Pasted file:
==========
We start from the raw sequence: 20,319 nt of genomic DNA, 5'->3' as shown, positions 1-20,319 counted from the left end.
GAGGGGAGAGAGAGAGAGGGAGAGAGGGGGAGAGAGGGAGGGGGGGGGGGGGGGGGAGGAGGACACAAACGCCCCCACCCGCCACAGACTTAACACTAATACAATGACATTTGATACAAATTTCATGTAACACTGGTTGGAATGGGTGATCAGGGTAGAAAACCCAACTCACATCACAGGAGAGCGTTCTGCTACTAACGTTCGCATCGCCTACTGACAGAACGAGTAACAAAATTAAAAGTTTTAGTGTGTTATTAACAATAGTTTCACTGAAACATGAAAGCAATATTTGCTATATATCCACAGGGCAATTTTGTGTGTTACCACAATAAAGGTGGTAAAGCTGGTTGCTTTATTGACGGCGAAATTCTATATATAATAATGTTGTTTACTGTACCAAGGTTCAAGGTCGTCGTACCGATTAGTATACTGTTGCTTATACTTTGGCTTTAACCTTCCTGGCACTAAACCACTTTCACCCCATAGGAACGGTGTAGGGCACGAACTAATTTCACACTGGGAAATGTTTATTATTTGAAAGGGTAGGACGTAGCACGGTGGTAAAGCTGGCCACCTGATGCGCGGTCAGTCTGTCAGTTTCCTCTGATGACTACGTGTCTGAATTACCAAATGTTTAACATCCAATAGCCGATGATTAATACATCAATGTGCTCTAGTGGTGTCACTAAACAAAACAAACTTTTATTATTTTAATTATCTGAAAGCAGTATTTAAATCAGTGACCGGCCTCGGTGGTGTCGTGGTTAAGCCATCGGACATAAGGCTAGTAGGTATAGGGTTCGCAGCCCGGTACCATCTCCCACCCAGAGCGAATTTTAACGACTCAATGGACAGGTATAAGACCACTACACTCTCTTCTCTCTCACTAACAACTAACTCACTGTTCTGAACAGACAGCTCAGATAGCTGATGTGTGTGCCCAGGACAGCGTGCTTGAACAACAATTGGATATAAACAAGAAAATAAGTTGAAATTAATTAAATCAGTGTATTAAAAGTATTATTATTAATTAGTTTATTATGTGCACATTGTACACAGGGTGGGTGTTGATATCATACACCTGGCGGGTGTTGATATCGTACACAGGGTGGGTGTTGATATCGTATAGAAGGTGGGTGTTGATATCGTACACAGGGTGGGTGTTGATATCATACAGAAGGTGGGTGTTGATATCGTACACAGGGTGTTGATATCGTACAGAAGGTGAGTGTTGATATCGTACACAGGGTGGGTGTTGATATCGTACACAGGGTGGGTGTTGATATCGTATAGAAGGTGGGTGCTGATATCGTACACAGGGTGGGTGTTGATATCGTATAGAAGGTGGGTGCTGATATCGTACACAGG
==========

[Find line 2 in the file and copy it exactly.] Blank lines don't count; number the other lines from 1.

GAGGGGAGAGAGAGAGAGGGAGAGAGGGGGAGAGAGGGAGGGGGGGGGGGGGGGGGAGGAGGACACAAACGCCCCCACCCGCCACAGACTTAACACTAATACAATGACATTTGATACAAATTTCATGTAACACTGGTTGGAATGGGTGATCAGGGTAGAAAACCCAACTCACATCACAGGAGAGCGTTCTGCTACTAACGTTCGCATCGCCTACTGACAGAACGAGTAACAAAATTAAAAGTTTTAGTGTGTTATTAACAATAGTTTCACTGAAACATGAAAGCAATATTTGCTATATATCCACAGGGCAATTTTGTGTGTTACCACAATAAAGGTGGTAAAGCTGGTTGCTTTATTGACGGCGAAATTCTATATATAATAATGTTGTTTACTGTACCAAGGTTCAAGGTCGTCGTACCGATTAGTATACTGTTGCTTATACTTTGGCTTTAACCTTCCTGGCACTAAACCACTTTCACCCCATAGGAACGGTGTAGGGCACGAACTAATTTCACACTGGGAAATGTTTATTATTTGAAAGGGTAGGACGTAGCACGGTGGTAAAGCTGGCCACCTGATGCGCGGTCAGTCTGTCAGTTTCCTCTGATGACTACGTGTCTGAATTACCAAATGTTTAACATCCAATAGCCGATGATTAATACATCAATGTGCTCTAGTGGTGTCACTAAACAAAACAAACTTTTATTATTTTAATTATCTGAAAGCAGTATTTAAATCAGTGACCGGCCTCGGTGGTGTCGTGGTTAAGCCATCGGACATAAGGCTAGTAGGTATAGGGTTCGCAGCCCGGTACCATCTCCCACCCAGAGCGAATTTTAACGACTCAATGGACAGGTATAAGACCACTACACTCTCTTCTCTCTCACTAACAACTAACTCACTGTTCTGAACAGACAGCTCAGATAGCTGATGTGTGTGCCCAGGACAGCGTGCTTGAACAACAATTGGATATAAACAAGAAAATAAGTTGAAATTAATTAAATCAGTGTATTAAAAGTATTATTATTAATTAGTTTATTATGTGCACATTGTACACAGGGTGGGTGTTGATATCATACACCTGGCGGGTGTTGATATCGTACACAGGGTGGGTGTTGATATCGTATAGAAGGTGGGTGTTGATATCGTACACAGGGTGGGTGTTGATATCATACAGAAGGTGGGTGTTGATATCGTACACAGGGTGTTGATATCGTACAGAAGGTGAGTGTTGATATCGTACACAGGGTGGGTGTTGATATCGTACACAGGGTGGGTGTTGATATCGTATAGAAGGTGGGTGCTGATATCGTACACAGGGTGGGTGTTGATATCGTATAGAAGGTGGGTGCTGATATCGTACACAGG